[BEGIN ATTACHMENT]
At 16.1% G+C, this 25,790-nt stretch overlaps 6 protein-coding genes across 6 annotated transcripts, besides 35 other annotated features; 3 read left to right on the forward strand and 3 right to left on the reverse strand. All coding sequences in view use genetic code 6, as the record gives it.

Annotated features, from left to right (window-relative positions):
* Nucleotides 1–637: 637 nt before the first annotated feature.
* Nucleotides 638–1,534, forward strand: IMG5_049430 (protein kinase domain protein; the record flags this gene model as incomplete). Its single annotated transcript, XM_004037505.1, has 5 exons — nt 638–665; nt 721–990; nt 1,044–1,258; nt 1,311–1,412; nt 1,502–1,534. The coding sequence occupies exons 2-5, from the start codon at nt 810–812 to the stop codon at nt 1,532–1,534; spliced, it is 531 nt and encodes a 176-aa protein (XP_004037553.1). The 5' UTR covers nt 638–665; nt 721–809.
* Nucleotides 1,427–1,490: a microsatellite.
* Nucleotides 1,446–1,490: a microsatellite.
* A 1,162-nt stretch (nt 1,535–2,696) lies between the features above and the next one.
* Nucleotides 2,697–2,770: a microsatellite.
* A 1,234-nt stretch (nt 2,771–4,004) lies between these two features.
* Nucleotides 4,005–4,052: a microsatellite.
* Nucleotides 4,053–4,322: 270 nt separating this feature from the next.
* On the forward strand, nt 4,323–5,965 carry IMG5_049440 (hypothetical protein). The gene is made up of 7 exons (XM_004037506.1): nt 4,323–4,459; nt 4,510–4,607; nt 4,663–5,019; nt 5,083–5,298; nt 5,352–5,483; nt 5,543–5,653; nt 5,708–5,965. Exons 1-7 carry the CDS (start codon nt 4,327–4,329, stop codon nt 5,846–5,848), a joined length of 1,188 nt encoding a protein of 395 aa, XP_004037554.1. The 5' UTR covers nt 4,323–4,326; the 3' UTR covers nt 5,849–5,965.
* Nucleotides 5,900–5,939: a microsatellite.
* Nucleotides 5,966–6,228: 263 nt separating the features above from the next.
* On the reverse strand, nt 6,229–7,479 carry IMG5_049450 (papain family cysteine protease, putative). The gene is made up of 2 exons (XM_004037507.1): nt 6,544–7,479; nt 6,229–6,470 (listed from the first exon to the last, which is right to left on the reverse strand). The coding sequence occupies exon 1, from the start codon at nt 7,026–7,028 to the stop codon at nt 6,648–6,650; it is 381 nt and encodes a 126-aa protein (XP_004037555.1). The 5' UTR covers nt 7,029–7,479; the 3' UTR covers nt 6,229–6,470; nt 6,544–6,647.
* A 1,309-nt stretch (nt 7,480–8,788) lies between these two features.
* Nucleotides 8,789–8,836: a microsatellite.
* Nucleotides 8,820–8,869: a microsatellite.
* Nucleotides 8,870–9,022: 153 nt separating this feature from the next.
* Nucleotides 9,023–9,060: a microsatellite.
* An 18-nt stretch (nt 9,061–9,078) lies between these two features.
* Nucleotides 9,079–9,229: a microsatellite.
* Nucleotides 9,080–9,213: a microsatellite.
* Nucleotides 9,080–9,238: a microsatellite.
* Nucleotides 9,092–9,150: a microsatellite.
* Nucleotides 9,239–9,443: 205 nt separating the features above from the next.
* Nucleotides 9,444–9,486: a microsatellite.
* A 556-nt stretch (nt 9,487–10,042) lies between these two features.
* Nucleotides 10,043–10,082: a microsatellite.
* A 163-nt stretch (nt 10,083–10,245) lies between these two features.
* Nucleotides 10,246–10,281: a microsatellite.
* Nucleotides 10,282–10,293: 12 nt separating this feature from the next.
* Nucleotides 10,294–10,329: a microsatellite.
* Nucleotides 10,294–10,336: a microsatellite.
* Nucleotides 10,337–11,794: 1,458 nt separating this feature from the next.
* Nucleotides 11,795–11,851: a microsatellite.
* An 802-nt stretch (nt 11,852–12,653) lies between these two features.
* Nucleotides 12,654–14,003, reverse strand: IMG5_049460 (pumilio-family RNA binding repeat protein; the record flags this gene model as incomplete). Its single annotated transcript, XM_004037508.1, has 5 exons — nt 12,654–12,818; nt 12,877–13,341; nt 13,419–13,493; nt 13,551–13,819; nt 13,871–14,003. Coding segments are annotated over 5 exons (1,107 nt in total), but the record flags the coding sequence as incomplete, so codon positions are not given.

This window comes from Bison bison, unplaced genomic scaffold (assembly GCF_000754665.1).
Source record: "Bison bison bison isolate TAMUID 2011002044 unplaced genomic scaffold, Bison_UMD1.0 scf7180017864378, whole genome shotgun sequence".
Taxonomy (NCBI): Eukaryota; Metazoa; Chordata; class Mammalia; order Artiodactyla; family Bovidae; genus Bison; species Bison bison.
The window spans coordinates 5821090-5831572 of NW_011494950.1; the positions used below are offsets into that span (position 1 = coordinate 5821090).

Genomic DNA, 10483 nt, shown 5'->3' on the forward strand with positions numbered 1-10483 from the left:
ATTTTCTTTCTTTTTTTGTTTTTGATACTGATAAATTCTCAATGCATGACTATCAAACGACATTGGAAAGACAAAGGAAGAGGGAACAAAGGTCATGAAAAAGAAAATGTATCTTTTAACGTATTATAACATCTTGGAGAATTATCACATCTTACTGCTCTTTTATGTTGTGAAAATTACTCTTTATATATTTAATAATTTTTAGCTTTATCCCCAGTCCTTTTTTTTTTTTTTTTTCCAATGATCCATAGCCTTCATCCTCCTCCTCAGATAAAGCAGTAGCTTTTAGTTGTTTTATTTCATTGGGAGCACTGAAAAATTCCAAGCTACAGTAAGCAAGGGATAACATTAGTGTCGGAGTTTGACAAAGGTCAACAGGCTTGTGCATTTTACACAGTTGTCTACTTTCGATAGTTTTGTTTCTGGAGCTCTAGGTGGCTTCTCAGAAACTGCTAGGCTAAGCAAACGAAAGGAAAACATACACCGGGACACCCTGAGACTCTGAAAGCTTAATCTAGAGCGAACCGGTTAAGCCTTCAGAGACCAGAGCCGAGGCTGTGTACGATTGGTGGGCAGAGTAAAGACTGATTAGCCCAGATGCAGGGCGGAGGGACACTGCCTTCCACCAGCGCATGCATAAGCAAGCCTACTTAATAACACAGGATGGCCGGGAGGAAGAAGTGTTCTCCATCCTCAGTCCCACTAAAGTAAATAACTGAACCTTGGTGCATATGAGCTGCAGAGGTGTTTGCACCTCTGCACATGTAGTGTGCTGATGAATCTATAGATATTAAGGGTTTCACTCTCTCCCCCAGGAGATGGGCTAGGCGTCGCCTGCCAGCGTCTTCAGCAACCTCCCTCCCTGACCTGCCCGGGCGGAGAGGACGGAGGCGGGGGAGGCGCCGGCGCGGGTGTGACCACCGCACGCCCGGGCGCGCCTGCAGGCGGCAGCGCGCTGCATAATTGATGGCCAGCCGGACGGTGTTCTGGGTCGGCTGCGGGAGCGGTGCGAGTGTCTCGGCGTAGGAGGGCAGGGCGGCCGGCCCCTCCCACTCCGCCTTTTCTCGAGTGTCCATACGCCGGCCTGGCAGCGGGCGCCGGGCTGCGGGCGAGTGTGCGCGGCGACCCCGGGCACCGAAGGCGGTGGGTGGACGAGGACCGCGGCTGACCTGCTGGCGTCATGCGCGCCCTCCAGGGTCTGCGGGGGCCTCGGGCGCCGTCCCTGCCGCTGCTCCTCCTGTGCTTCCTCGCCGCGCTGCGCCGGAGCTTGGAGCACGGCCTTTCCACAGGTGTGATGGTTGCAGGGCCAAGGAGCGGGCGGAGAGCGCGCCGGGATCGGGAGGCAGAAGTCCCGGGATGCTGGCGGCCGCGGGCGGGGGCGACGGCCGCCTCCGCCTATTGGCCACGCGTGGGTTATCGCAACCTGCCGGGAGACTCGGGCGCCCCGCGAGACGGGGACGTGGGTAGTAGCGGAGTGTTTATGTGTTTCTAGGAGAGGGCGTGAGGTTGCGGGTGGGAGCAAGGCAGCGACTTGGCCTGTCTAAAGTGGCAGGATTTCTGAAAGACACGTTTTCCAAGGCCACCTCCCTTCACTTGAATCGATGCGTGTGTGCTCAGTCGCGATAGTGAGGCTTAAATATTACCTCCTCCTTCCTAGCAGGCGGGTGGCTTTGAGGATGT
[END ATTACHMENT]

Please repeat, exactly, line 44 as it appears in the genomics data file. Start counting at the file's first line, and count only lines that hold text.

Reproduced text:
ATTTTCTTTCTTTTTTTGTTTTTGATACTGATAAATTCTCAATGCATGACTATCAAACGACATTGGAAAGACAAAGGAAGAGGGAACAAAGGTCATGAAAAAGAAAATGTATCTTTTAACGTATTATAACATCTTGGAGAATTATCACATCTTACTGCTCTTTTATGTTGTGAAAATTACTCTTTATATATTTAATAATTTTTAGCTTTATCCCCAGTCCTTTTTTTTTTTTTTTTTCCAATGATCCATAGCCTTCATCCTCCTCCTCAGATAAAGCAGTAGCTTTTAGTTGTTTTATTTCATTGGGAGCACTGAAAAATTCCAAGCTACAGTAAGCAAGGGATAACATTAGTGTCGGAGTTTGACAAAGGTCAACAGGCTTGTGCATTTTACACAGTTGTCTACTTTCGATAGTTTTGTTTCTGGAGCTCTAGGTGGCTTCTCAGAAACTGCTAGGCTAAGCAAACGAAAGGAAAACATACACCGGGACACCCTGAGACTCTGAAAGCTTAATCTAGAGCGAACCGGTTAAGCCTTCAGAGACCAGAGCCGAGGCTGTGTACGATTGGTGGGCAGAGTAAAGACTGATTAGCCCAGATGCAGGGCGGAGGGACACTGCCTTCCACCAGCGCATGCATAAGCAAGCCTACTTAATAACACAGGATGGCCGGGAGGAAGAAGTGTTCTCCATCCTCAGTCCCACTAAAGTAAATAACTGAACCTTGGTGCATATGAGCTGCAGAGGTGTTTGCACCTCTGCACATGTAGTGTGCTGATGAATCTATAGATATTAAGGGTTTCACTCTCTCCCCCAGGAGATGGGCTAGGCGTCGCCTGCCAGCGTCTTCAGCAACCTCCCTCCCTGACCTGCCCGGGCGGAGAGGACGGAGGCGGGGGAGGCGCCGGCGCGGGTGTGACCACCGCACGCCCGGGCGCGCCTGCAGGCGGCAGCGCGCTGCATAATTGATGGCCAGCCGGACGGTGTTCTGGGTCGGCTGCGGGAGCGGTGCGAGTGTCTCGGCGTAGGAGGGCAGGGCGGCCGGCCCCTCCCACTCCGCCTTTTCTCGAGTGTCCATACGCCGGCCTGGCAGCGGGCGCCGGGCTGCGGGCGAGTGTGCGCGGCGACCCCGGGCACCGAAGGCGGTGGGTGGACGAGGACCGCGGCTGACCTGCTGGCGTCATGCGCGCCCTCCAGGGTCTGCGGGGGCCTCGGGCGCCGTCCCTGCCGCTGCTCCTCCTGTGCTTCCTCGCCGCGCTGCGCCGGAGCTTGGAGCACGGCCTTTCCACAGGTGTGATGGTTGCAGGGCCAAGGAGCGGGCGGAGAGCGCGCCGGGATCGGGAGGCAGAAGTCCCGGGATGCTGGCGGCCGCGGGCGGGGGCGACGGCCGCCTCCGCCTATTGGCCACGCGTGGGTTATCGCAACCTGCCGGGAGACTCGGGCGCCCCGCGAGACGGGGACGTGGGTAGTAGCGGAGTGTTTATGTGTTTCTAGGAGAGGGCGTGAGGTTGCGGGTGGGAGCAAGGCAGCGACTTGGCCTGTCTAAAGTGGCAGGATTTCTGAAAGACACGTTTTCCAAGGCCACCTCCCTTCACTTGAATCGATGCGTGTGTGCTCAGTCGCGATAGTGAGGCTTAAATATTACCTCCTCCTTCCTAGCAGGCGGGTGGCTTTGAGGATGT